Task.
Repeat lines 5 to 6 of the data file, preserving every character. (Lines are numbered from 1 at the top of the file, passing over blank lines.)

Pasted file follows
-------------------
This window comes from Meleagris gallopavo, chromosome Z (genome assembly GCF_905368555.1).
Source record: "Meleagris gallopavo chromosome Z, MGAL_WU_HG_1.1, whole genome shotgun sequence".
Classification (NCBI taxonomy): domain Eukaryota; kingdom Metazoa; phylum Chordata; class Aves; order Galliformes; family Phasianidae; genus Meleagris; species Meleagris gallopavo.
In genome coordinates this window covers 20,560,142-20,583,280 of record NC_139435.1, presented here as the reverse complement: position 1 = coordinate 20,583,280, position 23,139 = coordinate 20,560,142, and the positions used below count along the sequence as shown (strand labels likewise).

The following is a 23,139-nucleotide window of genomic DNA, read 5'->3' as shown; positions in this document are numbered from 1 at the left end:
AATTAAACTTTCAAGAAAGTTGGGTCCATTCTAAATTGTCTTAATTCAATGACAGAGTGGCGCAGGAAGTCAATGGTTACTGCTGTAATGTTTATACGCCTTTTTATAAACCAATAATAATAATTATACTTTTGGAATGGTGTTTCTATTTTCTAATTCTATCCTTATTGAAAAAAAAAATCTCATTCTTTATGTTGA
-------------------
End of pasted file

The following is a 23,139-nucleotide window of genomic DNA, read 5'->3' as shown; positions in this document are numbered from 1 at the left end:
AATTAAACTTTCAAGAAAGTTGGGTCCATTCTAAATTGTCTTAATTCAATGACAGAGTGGCGCAGGAAGTCAATGGTTACTGCTGTAATGTTTATACGCCTTTTTATAAACCAATAATAATAATTATACTTTTGGAATGGTGTTTCTATTTTCTAATTCTATCCTTATTGAAAAAAAAAATCTCATTCTTTATGTTGA